But I have to explain the remarkable house. It was not remarkable because it was our second house on finally landing in England as the only German civilians miraculously fleeing on a little boat from France’s Dunkirk shores – with British soldiers. Those who managed to survive that is, and who were being desperately evacuated from German strafing pursuers. You could say perhaps that it was a special house. Blessed with a delicious white stuccoed front which pregnant like bellied from ground to second floor, a front door was set to the right. Just beyond that a little fence with a wooden door. 
I was just able, on tip toes, to release its catch and slip through to the garden’s lush lawn after school. There the marbled rockery glinted inviting me to perch among blue Iris and golden-petaled sunflowers. Nibbling their kernels a black cat would sometimes join for a taster.
With a linoleum-floored kitchen, carpeted dining room and morning room, it was cozy. My bedroom, up a broad 15 stairs, was next to that of my parents. With a view of the quiet suburban tree lined street I’d often stand at the window day dreaming while night was already falling, but slowly as was its wont in London. Day dreaming? Definitely, and maybe somewhat nostalgic for our very first house. There, Mr. and Mrs. Alderman rescued us from sleeping in the streets.
It was when we were released by British authorities, finally convinced we were not enemy aliens who came with the troops as Jewish spies, that we ended up on a small street in an adjunct of Milton Keynes called Bletchley, Buckinghamshire – to this day I know not how. My mother held tightly onto my three year old hand as my father knocked on door to door, from house to house. Luckily speaking, English – unlike me – my mother asked, “Have you got a room?” 
Askance I saw irritated mouths and faces. “No Jews here!” The door slammed shut in front of us. Again my mother asked, “Have you got a room?” And again, we were told, “No Jews here!” Slam! Eventually I asked, “Mummy, was ist dass (what is that): No Jews here?”
Gently putting her hand over my mouth. “Shush, mein kind,” she said. So I shushed until a dark red painted door was magically opened by a small apron wearing angel who said, “There’s the attic, if you want. As we walked up three flights of narrow stairs I gave out a little whoop of... what? Joy? Or relief, especially since my mother did not put her hand over my mouth and say “Shush, mein kind.”
It was in that small attic room with a bed, little gas cooker and corner wash basin that we ate, slept and laundered clothes on a corrugated metal frame. Wonderful sudsy smells wafted above the basin when the laundry was carried down to the garden washing line on alternate days to those of Mrs. Alderman. My father did not wait for alternate days to travel into London. There, daily, he met fellow compatriots who somehow also succeeded in escaping the Nazi terror to again ply their trade, furs. Selecting, cutting, designing and sewing capes, hats and coats from mink, ocelot, beaver and even chinchilla for fashionable customers.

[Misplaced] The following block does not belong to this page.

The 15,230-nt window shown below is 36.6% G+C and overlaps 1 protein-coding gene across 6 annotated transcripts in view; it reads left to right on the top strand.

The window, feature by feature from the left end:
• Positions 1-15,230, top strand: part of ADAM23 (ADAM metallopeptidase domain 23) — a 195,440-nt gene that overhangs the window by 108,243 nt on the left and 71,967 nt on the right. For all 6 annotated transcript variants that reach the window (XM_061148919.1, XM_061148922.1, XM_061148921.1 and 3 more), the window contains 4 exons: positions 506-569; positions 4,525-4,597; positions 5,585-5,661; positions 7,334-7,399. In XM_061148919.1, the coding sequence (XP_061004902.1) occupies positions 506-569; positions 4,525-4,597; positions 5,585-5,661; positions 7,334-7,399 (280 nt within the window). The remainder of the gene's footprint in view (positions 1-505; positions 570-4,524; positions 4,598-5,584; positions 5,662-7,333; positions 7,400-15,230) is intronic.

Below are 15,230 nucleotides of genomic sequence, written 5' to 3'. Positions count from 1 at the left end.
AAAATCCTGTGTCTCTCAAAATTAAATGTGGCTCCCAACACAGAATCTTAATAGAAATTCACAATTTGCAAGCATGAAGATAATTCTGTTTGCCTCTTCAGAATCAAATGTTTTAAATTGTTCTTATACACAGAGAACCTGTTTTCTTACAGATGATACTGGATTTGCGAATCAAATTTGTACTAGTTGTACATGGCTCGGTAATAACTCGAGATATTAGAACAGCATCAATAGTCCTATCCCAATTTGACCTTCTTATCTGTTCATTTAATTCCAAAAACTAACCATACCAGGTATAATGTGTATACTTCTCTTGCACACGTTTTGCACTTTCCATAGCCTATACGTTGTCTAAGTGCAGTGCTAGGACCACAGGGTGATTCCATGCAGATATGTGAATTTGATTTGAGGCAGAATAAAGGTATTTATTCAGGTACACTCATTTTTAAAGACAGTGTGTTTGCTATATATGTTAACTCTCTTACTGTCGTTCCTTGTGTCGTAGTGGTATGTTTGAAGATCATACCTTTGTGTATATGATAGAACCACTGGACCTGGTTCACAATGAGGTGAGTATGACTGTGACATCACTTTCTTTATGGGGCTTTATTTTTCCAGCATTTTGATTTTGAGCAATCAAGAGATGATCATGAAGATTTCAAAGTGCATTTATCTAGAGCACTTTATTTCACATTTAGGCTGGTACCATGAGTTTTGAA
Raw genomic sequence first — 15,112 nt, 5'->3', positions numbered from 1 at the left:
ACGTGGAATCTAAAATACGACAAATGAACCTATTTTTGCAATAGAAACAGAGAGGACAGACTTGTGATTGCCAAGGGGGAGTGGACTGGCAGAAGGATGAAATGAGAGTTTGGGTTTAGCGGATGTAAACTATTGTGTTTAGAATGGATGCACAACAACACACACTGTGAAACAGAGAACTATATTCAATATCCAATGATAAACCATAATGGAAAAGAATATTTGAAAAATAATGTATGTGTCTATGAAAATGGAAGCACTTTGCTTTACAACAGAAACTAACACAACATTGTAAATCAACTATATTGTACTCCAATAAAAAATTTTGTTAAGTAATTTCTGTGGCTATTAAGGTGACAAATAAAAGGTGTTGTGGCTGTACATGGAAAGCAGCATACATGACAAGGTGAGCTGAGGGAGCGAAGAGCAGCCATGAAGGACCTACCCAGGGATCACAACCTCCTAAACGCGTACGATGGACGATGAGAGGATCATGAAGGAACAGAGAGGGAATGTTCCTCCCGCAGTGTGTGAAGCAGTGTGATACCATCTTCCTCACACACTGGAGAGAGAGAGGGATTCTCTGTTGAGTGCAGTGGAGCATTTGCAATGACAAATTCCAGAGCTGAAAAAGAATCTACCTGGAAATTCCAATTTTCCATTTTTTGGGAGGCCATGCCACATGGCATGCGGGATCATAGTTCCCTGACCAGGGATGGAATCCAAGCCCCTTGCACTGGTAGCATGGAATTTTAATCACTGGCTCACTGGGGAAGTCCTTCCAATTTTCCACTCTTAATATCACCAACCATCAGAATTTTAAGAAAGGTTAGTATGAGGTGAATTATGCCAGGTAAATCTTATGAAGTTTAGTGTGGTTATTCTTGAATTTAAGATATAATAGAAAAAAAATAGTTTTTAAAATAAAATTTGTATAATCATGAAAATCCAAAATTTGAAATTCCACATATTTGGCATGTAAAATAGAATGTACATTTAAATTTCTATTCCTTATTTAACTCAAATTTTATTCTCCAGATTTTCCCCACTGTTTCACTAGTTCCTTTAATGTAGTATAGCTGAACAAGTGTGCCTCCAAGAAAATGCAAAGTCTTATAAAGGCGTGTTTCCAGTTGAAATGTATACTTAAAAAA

Gradually amassing sufficient funds my father, in his deep Polish-accented Yiddish type German instructed my mother – and I translate -  “Ginchu,” he said, mother’s name being Regina, Gina for short and Ginchu my father’s name for her. “Ginchu, take this money and go buy some silver candlesticks for Shabbos.” Holding my four year old hand I, of course, ambled along by her side along a fairly smart area. There we bought our first Shabbat candlesticks. The following week the same command but this time. “Ginchu, take this money and go buy a silver becher (goblet or Kiddush cup) for Shabbos.” 
They gleamed like beacons of hope on our little table as we enjoyed mother’s chicken soup – a main meal with wings to suck on. For my father this was his meal every night when he came back from work, but our main staple, boiled egg and bread, was eaten gratefully, uncomplaining. We were there as grateful refugees. Still, sometimes even I felt it to be under sufferance. Mrs. Alderman might sharply say to my mother, “Not so much laundry, you’ll break the clothes line: A kindness never to be forgotten, but not relished. 
Then an amazing thing happened. My industrious six-foot father Aron, somewhat bald but with a handsome smile and winning ways, rented a house in London’s Willesden. True, this was a rented house – but remarkable. Why? Not because it was roomy with a garden and a bedroom all to myself. No! It was because we were not living under anyone’s largess. We could call this remarkable house, in Dobree Avenue, my father’s first great achievement, our home! From there I was instructed once a month on a Sunday. “Go buy a quarter of bits for two shillings, and here’s sixpence for the bus.” 
It was a while before our immigrant status developed into joining the landed gentry. Off I’d go to Menachem’s and, drawing myself up to what was by then almost my full height, order “A quarter of smoked salmon, cut thin if you please, and three bagels.”
Meanwhile, my mother began baking the most delicious apple yeast cake with crumble, or what she called Streusel on the top. After our Friday night three-course meal with chopped liver, chicken soup, of course, and meat balls with mashed potatoes, my father would fall asleep while my mother read the Jewish Chronicle newspaper. I’d creep into the kitchen and nibble – not the “bits” of lox – but the Streusel off the top of the cake. No one ever seemed to notice – nor that I’d relieved them of a few of the “bits” on my bus journey home.